I know it.
Liam Straughan / Right Wing
I am an enthusiastic reader, and have recently spent many a nice Sunday afternoon, much like the one during which I am writing this column, reading Scott Pape’s The Barefoot Investor.
The primary goal from reading this book is to save for a property to own and call home.
The issue of housing affordability for young people has become a hot-button issue in the context of Australian politics. Our Federal Government seems to have taken the hint that it is currently difficult for us to achieve the goal of owning our own home, and looks set to step in.
The following are two things I think should be taken on board by the Coalition in the May Budget on the issue of us being able to buy a house.
In our own state, I will give credit where it’s due to the Andrews government on eliminating stamp duty for first-home buyers. Over the next fiscal year, people who are purchasing properties worth up to $600,000 catch a lucky break. This will likely save each of us up to $8,000 per annum, and allows us to focus on the almighty deposit needed (a bare minimum of $50,000!).
Stamp duty and speed cameras are, for the most part, revenue raisers, with little to no impact on our habits.
We still want a comfortable home and want to get our money’s worth where we can. The Real Estate Institute of Australia agrees.
In 2000, first-home buyers in Melbourne had the choice of 53 affordable suburbs to live in (source: domain). In 2017, there are only seven. We need to see an increase in the amount of suburbs our generation can afford to live in – without breaking the bank.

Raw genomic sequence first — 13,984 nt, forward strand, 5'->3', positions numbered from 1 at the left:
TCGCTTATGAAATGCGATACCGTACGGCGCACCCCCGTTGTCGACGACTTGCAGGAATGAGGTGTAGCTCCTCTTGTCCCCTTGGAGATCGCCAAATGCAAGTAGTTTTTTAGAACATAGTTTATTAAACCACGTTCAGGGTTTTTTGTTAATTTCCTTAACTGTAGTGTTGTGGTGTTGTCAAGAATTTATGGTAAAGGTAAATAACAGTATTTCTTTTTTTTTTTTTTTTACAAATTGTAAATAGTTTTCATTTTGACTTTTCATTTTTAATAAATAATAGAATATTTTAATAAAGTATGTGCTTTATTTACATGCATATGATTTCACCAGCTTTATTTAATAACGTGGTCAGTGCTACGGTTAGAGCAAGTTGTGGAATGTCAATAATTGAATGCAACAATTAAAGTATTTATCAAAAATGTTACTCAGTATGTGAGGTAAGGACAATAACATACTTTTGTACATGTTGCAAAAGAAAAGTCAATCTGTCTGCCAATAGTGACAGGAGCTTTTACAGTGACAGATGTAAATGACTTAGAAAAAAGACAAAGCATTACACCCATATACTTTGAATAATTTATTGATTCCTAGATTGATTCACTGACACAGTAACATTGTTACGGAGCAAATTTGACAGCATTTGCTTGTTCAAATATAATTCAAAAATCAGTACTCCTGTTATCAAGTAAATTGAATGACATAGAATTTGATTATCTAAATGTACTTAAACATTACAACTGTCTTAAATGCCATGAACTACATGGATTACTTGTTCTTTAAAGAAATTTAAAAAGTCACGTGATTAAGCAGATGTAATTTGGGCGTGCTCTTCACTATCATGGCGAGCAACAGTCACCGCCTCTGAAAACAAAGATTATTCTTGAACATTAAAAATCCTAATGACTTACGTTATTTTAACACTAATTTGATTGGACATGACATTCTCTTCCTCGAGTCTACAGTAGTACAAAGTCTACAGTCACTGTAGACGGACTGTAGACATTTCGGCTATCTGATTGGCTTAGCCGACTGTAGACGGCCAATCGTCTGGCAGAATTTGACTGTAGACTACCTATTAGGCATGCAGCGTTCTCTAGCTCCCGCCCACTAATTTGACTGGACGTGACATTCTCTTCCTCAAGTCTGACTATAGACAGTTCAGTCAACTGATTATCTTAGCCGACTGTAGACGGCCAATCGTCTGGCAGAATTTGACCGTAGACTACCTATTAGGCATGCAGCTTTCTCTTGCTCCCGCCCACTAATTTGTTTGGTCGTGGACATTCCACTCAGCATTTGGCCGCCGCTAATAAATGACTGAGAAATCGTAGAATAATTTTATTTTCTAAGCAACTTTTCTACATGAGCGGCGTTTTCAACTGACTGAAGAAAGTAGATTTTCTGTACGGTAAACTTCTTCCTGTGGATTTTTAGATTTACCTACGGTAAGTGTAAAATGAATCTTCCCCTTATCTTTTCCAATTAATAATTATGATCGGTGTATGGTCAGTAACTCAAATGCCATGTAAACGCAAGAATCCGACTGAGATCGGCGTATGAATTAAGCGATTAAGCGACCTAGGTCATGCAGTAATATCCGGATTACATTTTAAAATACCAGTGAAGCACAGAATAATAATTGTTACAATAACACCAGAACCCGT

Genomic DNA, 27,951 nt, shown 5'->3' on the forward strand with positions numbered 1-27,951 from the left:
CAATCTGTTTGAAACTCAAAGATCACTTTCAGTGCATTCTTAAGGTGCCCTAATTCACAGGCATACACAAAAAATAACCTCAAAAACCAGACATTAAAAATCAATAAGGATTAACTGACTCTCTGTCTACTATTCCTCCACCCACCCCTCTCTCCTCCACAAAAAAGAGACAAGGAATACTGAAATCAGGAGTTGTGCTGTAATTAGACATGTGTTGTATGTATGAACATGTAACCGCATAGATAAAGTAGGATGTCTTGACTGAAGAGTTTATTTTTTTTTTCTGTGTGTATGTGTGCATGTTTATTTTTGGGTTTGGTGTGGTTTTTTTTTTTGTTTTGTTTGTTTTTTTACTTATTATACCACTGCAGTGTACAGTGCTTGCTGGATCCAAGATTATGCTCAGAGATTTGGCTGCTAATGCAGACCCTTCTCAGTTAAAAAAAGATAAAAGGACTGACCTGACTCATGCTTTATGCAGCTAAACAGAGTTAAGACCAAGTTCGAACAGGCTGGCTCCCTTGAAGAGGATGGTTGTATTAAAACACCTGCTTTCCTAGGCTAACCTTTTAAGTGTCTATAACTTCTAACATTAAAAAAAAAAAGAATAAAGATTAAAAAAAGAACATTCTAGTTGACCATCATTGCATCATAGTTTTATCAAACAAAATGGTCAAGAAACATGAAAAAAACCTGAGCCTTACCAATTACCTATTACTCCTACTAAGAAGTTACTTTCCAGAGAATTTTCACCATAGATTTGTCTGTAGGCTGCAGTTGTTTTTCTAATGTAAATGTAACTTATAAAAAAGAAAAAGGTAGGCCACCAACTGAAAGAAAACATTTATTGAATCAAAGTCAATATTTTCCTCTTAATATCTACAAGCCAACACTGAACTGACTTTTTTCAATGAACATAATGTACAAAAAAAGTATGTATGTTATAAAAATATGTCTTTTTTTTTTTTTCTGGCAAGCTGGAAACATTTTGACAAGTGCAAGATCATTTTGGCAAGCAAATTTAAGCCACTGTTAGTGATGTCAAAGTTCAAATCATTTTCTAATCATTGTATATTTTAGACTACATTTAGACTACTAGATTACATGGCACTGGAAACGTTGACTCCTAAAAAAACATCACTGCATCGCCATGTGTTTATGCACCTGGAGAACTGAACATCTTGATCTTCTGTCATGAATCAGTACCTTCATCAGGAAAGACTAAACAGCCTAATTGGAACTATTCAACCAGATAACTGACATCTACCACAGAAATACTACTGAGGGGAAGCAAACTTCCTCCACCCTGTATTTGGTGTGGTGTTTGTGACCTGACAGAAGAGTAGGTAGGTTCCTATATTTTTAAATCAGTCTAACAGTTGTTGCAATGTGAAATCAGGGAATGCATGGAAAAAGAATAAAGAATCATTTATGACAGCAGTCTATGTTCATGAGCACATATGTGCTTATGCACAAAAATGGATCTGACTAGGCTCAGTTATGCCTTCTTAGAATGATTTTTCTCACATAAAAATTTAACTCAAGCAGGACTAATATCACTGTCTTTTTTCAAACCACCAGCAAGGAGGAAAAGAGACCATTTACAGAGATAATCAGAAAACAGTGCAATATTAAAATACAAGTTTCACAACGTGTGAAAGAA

I believe this can only be achieved by allowing the expanded use of land outside the major capital cities through land purpose deregulation.
The permits needed to build houses on land ripe for development must be made easier for developers to obtain, if anything is to be done. More inner-city highrises alone just won’t cut it.
The benefits will be reaped when more money is injected into the housing market by our sheer numbers alone. People aged 18-40 make up approximately 37.1% of Australia’s population, according to SBS.
These actions alone would take a great burden off our shoulders and ensure the continued profitability of the housing sector, through the influx of a demographic currently all but excluded from the market… ours.
Catalyst has been the student publication of RMIT University since 1944. We may be older than your parents but we’re still going strong!